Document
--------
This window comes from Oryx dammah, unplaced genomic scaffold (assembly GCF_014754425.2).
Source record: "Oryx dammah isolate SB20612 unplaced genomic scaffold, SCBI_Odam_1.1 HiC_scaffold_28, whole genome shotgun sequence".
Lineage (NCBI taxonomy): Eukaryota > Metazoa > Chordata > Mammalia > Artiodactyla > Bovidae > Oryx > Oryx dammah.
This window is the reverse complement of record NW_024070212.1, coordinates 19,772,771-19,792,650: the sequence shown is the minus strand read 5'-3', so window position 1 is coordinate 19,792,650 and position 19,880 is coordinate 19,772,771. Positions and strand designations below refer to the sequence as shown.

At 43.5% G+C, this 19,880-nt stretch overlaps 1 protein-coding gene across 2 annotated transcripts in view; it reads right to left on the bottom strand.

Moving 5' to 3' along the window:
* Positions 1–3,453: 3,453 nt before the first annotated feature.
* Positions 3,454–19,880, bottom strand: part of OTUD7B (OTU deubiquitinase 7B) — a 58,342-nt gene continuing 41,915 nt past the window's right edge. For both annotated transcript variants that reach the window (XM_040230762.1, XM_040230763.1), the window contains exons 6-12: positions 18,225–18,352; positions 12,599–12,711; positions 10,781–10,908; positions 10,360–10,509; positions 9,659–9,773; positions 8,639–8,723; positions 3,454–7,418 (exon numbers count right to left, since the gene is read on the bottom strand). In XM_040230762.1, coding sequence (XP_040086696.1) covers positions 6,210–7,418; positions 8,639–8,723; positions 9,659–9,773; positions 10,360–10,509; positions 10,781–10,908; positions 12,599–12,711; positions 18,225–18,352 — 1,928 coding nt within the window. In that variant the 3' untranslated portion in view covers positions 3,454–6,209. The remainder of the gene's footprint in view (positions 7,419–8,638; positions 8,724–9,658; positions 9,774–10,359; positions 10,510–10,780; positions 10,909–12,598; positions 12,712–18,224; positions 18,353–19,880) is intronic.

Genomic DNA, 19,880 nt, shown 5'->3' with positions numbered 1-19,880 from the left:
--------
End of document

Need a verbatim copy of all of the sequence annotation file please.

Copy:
This window comes from Oryx dammah, unplaced genomic scaffold (assembly GCF_014754425.2).
Source record: "Oryx dammah isolate SB20612 unplaced genomic scaffold, SCBI_Odam_1.1 HiC_scaffold_28, whole genome shotgun sequence".
Lineage (NCBI taxonomy): Eukaryota > Metazoa > Chordata > Mammalia > Artiodactyla > Bovidae > Oryx > Oryx dammah.
This window is the reverse complement of record NW_024070212.1, coordinates 19,772,771-19,792,650: the sequence shown is the minus strand read 5'-3', so window position 1 is coordinate 19,792,650 and position 19,880 is coordinate 19,772,771. Positions and strand designations below refer to the sequence as shown.

At 43.5% G+C, this 19,880-nt stretch overlaps 1 protein-coding gene across 2 annotated transcripts in view; it reads right to left on the bottom strand.

Moving 5' to 3' along the window:
* Positions 1–3,453: 3,453 nt before the first annotated feature.
* Positions 3,454–19,880, bottom strand: part of OTUD7B (OTU deubiquitinase 7B) — a 58,342-nt gene continuing 41,915 nt past the window's right edge. For both annotated transcript variants that reach the window (XM_040230762.1, XM_040230763.1), the window contains exons 6-12: positions 18,225–18,352; positions 12,599–12,711; positions 10,781–10,908; positions 10,360–10,509; positions 9,659–9,773; positions 8,639–8,723; positions 3,454–7,418 (exon numbers count right to left, since the gene is read on the bottom strand). In XM_040230762.1, coding sequence (XP_040086696.1) covers positions 6,210–7,418; positions 8,639–8,723; positions 9,659–9,773; positions 10,360–10,509; positions 10,781–10,908; positions 12,599–12,711; positions 18,225–18,352 — 1,928 coding nt within the window. In that variant the 3' untranslated portion in view covers positions 3,454–6,209. The remainder of the gene's footprint in view (positions 7,419–8,638; positions 8,724–9,658; positions 9,774–10,359; positions 10,510–10,780; positions 10,909–12,598; positions 12,712–18,224; positions 18,353–19,880) is intronic.

Genomic DNA, 19,880 nt, shown 5'->3' with positions numbered 1-19,880 from the left: